Arctic Yearbook 2015 - Page 449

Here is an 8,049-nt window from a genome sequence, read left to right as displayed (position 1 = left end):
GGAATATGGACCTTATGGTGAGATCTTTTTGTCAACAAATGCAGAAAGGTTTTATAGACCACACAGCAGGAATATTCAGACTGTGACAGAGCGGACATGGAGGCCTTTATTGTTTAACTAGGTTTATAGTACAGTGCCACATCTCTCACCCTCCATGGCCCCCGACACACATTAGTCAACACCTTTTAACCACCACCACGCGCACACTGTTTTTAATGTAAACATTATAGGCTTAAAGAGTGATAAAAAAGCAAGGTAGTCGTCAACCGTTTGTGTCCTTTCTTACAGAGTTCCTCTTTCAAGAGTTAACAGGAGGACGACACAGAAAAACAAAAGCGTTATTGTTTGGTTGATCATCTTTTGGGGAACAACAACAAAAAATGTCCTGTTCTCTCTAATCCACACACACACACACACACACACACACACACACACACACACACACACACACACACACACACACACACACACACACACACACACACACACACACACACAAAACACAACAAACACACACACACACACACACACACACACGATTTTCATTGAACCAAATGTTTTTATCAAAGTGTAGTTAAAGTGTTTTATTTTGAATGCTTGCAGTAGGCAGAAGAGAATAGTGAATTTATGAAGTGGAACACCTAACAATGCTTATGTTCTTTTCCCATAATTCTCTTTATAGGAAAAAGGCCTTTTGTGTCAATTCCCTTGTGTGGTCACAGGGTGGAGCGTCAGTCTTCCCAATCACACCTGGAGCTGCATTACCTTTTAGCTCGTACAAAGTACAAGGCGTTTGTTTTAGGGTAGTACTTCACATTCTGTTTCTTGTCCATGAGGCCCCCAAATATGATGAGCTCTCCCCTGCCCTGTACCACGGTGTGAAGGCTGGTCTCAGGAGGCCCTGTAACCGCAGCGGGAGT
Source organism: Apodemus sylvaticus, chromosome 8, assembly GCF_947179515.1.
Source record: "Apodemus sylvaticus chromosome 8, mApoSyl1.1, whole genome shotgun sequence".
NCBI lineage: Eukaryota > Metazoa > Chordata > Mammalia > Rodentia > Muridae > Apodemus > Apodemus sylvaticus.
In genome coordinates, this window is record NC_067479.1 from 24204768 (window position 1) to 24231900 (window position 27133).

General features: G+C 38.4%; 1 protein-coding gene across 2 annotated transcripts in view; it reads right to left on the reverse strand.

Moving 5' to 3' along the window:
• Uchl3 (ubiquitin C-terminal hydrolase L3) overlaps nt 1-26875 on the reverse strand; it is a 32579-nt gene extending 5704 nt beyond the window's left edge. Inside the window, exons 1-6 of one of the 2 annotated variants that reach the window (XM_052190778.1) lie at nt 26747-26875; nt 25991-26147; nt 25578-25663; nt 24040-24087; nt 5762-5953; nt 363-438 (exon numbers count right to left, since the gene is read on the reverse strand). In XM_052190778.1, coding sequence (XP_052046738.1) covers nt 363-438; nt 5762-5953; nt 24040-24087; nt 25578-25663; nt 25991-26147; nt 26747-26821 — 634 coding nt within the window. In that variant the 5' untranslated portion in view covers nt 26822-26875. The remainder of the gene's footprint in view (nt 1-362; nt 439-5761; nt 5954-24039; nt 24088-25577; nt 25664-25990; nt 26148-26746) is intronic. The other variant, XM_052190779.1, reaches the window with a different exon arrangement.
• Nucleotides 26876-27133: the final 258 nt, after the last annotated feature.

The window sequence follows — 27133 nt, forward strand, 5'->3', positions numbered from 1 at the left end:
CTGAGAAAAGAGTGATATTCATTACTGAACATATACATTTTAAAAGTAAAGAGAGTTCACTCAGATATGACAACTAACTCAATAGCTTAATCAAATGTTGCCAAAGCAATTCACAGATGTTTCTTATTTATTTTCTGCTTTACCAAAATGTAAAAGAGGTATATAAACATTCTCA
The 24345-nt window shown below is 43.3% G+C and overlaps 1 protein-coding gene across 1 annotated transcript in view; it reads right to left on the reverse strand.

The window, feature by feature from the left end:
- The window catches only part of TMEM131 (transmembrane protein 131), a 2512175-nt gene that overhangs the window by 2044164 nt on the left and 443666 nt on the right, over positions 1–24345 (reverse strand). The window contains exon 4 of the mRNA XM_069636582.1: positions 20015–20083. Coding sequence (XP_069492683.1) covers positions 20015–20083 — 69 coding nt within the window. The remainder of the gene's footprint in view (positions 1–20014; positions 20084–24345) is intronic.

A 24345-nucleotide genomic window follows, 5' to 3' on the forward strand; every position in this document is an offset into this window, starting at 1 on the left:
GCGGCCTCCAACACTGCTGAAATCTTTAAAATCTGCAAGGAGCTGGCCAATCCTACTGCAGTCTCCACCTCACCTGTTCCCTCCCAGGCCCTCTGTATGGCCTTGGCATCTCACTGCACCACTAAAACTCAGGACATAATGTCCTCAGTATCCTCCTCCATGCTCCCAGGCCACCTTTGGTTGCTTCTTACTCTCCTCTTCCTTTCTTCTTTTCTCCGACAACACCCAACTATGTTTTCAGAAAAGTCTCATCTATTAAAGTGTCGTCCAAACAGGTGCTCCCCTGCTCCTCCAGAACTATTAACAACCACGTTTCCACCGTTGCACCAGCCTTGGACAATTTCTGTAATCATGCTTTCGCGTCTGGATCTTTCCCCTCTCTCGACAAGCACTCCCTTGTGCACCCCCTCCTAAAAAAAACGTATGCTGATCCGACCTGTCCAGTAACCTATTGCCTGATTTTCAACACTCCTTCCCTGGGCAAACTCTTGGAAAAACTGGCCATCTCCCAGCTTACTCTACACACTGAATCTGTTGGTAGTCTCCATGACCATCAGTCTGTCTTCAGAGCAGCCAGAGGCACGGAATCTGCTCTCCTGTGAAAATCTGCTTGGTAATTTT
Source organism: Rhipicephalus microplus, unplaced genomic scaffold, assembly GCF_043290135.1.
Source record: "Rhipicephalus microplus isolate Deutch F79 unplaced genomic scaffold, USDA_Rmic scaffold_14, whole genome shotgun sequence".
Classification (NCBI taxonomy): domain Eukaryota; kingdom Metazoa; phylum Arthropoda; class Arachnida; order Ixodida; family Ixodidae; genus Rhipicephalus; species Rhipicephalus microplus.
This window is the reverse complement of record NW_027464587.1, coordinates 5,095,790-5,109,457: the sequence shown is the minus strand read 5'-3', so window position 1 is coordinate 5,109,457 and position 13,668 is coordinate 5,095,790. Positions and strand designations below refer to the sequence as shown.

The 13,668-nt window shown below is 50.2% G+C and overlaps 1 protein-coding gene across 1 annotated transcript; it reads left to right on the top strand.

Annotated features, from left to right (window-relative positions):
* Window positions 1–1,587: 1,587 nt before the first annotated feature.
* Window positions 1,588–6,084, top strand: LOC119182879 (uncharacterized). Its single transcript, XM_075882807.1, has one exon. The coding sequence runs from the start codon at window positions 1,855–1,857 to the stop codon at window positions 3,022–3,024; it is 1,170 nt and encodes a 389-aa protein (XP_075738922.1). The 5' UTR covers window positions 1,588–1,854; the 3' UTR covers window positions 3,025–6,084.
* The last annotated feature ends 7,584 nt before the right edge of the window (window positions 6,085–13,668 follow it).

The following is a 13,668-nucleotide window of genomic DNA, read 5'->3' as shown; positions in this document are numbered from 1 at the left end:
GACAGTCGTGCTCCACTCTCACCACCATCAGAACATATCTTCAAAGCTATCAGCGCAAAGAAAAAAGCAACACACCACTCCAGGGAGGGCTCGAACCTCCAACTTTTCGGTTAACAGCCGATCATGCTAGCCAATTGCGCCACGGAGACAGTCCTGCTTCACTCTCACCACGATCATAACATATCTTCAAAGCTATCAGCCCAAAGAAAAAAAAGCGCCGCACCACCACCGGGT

449 Arctic Yearbook 2015 The second task has been to solicit brief ‘reflection’ pieces from workshop participants. As the project website notes: Participants were asked to submit 500-1000 word reflections on the mismatch between, on the one hand, the assumed division of the world into solid land and liquid water and, on the other hand, space as it is experienced and produced in polar regions. Participants were asked to reflect on the opportunities that this mismatch provides for: a) Understanding historic and potential relationships between the perceived physicality of the earth and notions/practices of territory, and/or b) Developing legal/regulatory mechanisms that are suited to address the challenges that the physicality of the region poses to actors there (Ice Law Project 2014). Thirteen participants have provided ‘Reflection’ pieces that continue the conversation beyond the confines of the meeting room.2 Thirdly, the different foci and priorities that emerged during the project suggested that the best route forward was to continue a conversation among diverse individuals stimulated by overlapping questions and perspectives rather than by working toward a single scholarly or practical product. To this end, discussion during the final day of the workshop identified four coherent themes where more research was needed regarding the challenges and disjuncture ́ѡ